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April 6, 1957


JAMA. 1957;163(14):1235-1240. doi:10.1001/jama.1957.02970490033007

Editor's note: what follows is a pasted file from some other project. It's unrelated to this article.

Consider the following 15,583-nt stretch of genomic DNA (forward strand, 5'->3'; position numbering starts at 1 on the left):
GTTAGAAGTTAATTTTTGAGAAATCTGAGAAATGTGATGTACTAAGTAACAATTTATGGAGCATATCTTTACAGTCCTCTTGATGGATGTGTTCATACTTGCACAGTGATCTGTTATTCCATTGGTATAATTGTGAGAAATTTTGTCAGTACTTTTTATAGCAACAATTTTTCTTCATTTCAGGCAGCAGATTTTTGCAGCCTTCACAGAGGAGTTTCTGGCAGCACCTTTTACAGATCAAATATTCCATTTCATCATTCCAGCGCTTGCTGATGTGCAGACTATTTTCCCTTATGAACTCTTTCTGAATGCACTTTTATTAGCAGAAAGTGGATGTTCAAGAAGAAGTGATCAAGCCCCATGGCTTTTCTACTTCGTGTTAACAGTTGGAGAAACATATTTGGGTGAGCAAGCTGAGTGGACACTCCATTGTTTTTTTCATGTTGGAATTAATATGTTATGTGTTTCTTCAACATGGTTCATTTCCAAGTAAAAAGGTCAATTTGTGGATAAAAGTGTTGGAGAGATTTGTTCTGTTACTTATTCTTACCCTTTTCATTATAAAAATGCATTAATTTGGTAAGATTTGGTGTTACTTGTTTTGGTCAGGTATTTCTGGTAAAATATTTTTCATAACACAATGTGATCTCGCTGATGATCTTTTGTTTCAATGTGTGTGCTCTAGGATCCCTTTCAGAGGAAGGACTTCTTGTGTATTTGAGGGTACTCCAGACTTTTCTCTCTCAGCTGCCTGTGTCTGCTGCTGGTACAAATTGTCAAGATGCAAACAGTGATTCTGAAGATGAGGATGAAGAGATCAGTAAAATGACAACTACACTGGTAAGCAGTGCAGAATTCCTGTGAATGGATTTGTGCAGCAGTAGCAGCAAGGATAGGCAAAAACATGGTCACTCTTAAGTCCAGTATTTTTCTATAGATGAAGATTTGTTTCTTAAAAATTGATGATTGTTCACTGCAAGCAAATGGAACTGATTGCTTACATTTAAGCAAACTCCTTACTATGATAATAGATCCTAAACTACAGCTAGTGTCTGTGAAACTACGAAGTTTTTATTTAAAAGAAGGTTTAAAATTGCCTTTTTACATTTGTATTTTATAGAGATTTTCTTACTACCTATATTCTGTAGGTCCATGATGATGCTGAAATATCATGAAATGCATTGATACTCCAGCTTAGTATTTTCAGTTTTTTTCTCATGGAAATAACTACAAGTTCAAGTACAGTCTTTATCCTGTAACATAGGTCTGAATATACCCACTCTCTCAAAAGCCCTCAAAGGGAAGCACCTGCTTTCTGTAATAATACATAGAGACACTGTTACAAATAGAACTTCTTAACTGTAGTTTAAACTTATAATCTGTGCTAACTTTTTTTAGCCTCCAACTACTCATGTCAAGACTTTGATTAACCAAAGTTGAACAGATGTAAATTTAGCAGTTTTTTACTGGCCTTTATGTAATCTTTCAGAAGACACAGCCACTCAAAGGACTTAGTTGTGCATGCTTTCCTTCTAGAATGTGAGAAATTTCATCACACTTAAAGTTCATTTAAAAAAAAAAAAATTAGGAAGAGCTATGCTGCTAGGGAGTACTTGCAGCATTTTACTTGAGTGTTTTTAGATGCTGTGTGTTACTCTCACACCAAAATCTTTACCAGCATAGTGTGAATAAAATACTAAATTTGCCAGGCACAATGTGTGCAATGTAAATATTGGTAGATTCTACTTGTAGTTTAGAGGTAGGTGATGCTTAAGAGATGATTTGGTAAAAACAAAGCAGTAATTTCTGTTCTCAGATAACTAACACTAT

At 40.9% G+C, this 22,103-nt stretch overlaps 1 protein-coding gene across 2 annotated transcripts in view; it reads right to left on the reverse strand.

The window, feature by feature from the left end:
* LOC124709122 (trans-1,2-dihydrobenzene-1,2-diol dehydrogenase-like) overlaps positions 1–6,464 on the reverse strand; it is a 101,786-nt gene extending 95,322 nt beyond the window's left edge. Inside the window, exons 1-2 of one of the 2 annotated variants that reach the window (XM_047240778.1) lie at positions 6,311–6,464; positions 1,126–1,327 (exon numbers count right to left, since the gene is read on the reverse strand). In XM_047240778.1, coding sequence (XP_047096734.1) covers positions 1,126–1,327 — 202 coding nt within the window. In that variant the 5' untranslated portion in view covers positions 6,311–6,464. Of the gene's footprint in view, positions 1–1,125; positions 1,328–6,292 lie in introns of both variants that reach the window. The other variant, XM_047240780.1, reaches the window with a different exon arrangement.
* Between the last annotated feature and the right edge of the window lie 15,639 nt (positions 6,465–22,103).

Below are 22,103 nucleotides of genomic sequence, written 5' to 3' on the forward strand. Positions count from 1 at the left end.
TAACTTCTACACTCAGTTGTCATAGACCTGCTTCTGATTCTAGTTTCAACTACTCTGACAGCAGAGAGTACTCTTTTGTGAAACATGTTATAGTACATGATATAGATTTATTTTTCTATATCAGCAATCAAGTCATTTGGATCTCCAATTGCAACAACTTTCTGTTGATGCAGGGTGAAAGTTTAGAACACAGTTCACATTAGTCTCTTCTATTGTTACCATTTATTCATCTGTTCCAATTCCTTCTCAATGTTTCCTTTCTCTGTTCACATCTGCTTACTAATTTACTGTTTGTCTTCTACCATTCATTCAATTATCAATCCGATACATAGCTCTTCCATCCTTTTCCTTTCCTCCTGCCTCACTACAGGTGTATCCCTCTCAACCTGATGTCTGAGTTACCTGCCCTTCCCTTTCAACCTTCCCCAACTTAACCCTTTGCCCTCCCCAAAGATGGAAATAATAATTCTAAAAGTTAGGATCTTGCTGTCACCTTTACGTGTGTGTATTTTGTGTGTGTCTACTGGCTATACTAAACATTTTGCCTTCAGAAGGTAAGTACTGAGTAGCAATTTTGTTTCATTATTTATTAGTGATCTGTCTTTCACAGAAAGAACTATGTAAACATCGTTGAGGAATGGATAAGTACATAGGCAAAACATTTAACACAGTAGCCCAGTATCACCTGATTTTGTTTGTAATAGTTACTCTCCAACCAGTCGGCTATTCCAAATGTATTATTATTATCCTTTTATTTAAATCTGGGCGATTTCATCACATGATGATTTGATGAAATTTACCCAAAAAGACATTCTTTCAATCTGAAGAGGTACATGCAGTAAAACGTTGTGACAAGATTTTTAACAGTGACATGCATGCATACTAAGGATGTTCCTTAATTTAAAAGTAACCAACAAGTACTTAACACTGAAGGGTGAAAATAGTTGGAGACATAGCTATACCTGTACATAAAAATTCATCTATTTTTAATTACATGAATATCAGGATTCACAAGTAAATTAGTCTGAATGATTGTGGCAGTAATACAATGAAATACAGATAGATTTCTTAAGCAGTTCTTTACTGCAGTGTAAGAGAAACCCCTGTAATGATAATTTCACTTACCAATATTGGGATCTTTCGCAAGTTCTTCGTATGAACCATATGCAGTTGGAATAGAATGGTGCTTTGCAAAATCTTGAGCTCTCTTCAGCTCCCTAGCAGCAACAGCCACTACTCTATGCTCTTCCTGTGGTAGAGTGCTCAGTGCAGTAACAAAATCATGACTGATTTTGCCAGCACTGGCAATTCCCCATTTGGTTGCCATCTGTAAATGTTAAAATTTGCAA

• Tendon transplantation is a versatile and gratifying procedure if it is well planned, if the technique is meticulously followed, and if adequate thought is given to the postoperative care and training of the patient. The ideal situation is one in which the transplantation removes a deforming influence in one area and provides desired control in another. The tendon must be securely anchored in its new insertion, tension must be sufficient to hold the affected part in a desirable position, the muscle must exert its action in a straight line from origin to new insertion, it must not be required to work against a contracture, and it needs continued support in a somewhat overcorrected position. The postoperative care includes a program of assisted exercise, and careful nurturing of the transplant into its new function. Tendon transplants are most useful in flaccid paralyses like those after poliomyelitis, nerve injuries, and obstetric trauma.